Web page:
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You know food has a special place in a society and culture when it is the perennial centrepiece of gatherings, be it among family or friends. In Lebanon, it is an intrinsic part of a distinctive culture, as a means of preserving past influences, and a steady, reliable source of comfort regardless of circumstance.
Lebanese food is renowned for its transformative use of spices and herbs, and grilling methods with fresh olive oil. With simple, rustic presentation, Lebanese cuisine is packed with flavoursome charisma. Relying upon the organic charms of its ingredients to do the talking; it is nuanced yet inviting, reflective of the personality of its people.
Across the globe, many are declaring themselves fans of this cuisine for various reasons. There’s its health benefits, serially advocated by influencers the world over. There’s the expansive journey of taste one experiences through the course of a full meal. Spilling over into a passionate restaurant culture, fueled by competition among chefs and restauranteurs, the standards continue to rise, even as the heart of Lebanese food and its traditions remain constant.
But don’t rely on the hype, experience it for yourself. Here are some Lebanese dishes that justify Lebanon’s status as a bona fide culinary champion.
Immediately distinctive for its lack of lettuce, this salad consists instead of parsley, bulgur wheat, mint leaves and other vegetables. Finely chopped and topped with lemon juice, the bulgur absorbs the water to create a light, zesty and aromatic dish that provide refreshingly bright interludes to any Lebanese meal.
The Middle East’s culinary style introduced the world to the wondrous accompaniment of dips with a meal, and this creamy blend of chickpeas, tahini, lemon juice, and olive oil leads the charge. Rich, yet light on the palate, it can be eaten with anything from pita bread to grilled eggplant and vegetable sticks, enjoyable as an appetizer or even as a quick snack.
A ground mix of chickpeas, beans, onions, herbs and spices is deep-fried in olive oil, making this scrumptious concoction perfect for vegans and the gluten-averse. Found all over the Middle East, each country boasts of making the best one, but Lebanon’s iteration holds its ground with confidence. It also goes really well with hummus.
Lebanon’s national dish is a tantalizing mix of lean ground meat, herbs and spices. You can enjoy it as a stuffing encased in a crispy fried dough shell, as meatballs in a broth, and even raw (prepared under strict rules and guidelines). Such is this dish’s versatility.
Whichever way you try it, the combination of flavours makes it stand apart in the congested world of ground meat dishes, perhaps even above the rest.
A humble salad, in the hands of the Lebanese, becomes a flavourful experience for any appetite. Fattoush incorporates the use of sumac spice, made from berries of the same name, with lemon juice and pomegranate molasses. This brings a tartness and tang that livens up the already vivid combination of fresh greens and chunks of crispy pita bread.
A quintessential element of Middle Eastern cuisine, this flatbread, cooked with herbs like thyme and za’atar, and ground meat, is topped with labneh or feta cheese. Despite looking like a humble, plainer version of pizza, it’s an explosion of flavour and not too heavy — a lovely treat for any meal of the day, even breakfast.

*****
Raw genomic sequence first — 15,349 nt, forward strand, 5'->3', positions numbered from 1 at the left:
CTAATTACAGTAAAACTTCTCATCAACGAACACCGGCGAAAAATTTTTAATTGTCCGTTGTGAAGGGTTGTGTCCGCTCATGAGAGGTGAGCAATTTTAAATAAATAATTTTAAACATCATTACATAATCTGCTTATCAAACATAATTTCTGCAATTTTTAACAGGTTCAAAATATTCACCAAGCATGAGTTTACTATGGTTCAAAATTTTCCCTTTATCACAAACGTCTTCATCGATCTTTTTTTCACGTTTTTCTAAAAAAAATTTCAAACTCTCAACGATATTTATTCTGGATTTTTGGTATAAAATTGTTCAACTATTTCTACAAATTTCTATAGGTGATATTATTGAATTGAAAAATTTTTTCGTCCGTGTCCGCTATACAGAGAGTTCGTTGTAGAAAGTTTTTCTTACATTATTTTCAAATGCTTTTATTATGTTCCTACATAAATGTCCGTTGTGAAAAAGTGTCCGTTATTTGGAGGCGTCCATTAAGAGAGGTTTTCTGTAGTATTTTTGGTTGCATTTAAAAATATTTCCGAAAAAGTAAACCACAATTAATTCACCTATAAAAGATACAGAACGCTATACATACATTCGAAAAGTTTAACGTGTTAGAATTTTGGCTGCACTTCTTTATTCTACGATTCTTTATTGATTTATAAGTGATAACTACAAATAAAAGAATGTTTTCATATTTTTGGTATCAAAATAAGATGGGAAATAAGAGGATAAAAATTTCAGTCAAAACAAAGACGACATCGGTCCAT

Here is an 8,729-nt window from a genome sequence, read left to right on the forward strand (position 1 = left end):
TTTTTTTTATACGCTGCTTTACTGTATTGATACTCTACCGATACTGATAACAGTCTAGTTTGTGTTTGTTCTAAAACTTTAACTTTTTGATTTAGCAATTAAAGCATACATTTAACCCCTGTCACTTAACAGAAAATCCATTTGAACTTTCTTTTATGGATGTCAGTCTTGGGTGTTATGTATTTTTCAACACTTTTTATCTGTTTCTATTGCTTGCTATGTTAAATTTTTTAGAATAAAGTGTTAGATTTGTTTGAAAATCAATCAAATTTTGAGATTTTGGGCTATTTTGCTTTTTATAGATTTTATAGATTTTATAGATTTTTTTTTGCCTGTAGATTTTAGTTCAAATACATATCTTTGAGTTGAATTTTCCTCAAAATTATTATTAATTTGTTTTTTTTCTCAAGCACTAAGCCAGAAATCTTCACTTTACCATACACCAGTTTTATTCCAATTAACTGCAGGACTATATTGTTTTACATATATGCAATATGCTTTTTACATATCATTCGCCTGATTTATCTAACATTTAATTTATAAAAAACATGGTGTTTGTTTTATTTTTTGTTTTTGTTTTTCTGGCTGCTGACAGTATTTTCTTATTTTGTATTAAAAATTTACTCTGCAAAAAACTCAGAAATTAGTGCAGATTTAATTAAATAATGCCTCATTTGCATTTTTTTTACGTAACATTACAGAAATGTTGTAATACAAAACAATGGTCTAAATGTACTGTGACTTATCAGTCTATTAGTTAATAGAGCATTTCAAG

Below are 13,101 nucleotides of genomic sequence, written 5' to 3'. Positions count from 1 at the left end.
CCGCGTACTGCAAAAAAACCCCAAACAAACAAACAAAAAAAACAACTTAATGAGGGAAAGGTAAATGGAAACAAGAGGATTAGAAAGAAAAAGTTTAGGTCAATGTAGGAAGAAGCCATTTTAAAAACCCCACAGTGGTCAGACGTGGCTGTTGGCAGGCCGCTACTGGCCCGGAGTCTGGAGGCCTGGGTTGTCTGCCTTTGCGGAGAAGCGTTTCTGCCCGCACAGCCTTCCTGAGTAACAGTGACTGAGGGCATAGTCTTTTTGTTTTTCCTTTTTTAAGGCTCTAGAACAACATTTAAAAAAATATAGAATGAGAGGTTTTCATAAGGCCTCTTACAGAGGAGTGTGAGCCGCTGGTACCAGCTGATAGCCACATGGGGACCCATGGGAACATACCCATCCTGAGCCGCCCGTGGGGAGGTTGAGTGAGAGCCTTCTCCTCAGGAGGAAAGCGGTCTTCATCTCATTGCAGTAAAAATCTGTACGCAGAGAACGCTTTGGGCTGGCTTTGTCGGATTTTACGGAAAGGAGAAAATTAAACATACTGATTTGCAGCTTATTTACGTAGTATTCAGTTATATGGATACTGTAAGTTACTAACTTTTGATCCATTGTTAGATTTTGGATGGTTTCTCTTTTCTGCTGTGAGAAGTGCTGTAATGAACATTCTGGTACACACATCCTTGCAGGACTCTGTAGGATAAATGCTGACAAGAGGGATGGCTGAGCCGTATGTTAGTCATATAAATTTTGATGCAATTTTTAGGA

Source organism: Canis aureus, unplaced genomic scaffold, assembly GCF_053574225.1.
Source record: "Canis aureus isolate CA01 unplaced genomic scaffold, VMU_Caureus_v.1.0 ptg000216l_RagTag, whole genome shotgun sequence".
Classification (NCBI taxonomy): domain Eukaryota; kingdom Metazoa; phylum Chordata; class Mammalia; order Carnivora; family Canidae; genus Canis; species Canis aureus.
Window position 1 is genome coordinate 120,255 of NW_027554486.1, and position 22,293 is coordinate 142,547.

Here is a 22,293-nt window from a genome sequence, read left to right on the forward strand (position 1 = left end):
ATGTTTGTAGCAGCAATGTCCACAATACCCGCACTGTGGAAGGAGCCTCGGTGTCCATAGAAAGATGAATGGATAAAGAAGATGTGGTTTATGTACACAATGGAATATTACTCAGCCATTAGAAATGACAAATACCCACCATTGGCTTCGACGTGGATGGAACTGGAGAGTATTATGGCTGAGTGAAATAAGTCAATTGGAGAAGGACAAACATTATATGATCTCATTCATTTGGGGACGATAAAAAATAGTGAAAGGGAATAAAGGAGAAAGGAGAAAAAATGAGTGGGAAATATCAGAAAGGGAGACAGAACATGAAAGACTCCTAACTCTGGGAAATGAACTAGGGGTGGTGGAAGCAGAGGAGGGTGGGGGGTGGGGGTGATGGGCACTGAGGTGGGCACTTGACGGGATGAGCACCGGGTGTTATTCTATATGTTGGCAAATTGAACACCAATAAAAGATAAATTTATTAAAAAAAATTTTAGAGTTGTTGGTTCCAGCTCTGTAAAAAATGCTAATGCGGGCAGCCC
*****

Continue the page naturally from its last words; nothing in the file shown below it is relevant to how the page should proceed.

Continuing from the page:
Another dish that has won hearts the world over consists of marinated pieces of meat that are roasted or grilled to perfection. You can enjoy the minced meat patties of kofta, sheesh’s cubed pieces of meat or doner’s sliced sandwiches.The different versions have their characteristics but are all delicious. Whether on a skewer or served with rice, mint sauce and yes, even french fries, this is a hearty, tender feat of gastronomy that is genuinely satisfying.
Rice is another staple partner to Lebanese meals. Pilaf takes it to another level by combining vermicelli noodles, butter or olive oil, and nuts. With the added crunch from the crispy noodles and nuts, this is plenty tasty on its own but usually accompanies the mezze’s spread of dishes. It can also be prepared with caramelized onions and chunks of meat for a more wholesome meal. Don’t forget to use your hands for an authentic Lebanese dining experience.
Lighter than its Greek counterpart, the added use of rose and orange blossom water suring its preparation gives the Lebanese version of this pastry an enchanting aroma. Its flaky, buttery crust layers melt in your mouth, intertwining with the nutty and sweet layers within. Baklava’s sticky, warm pleasures will leave you in sugar-coated reverie.
Wash down your meal with a refreshing rosewater and mint lemonade or jallab-based drink. For the alcohol-inclined, Lebanon boasts an array of delectable local wines, sustained through a centuries-old tradition of wine production. If you’re game for something stronger, try arak, a local spirit made from aniseed. An effective palate cleanser and digestive aid, a few glasses of these will surely get the party started.
From mezzes to street foods, Lebanon has incredible cuisine for any meal. There’s so much more to Lebanese cuisine, waiting for you to discover. Check out your local Lebanese restaurant and taste the goodness for yourself. But, if you really want to savour Lebanese cuisine at its best, take a trip to the Pearl of the Middle East. From Beirut to Tripoli, enjoy all the lip-smacking goodness at its source.
This article originally appeared on Wego.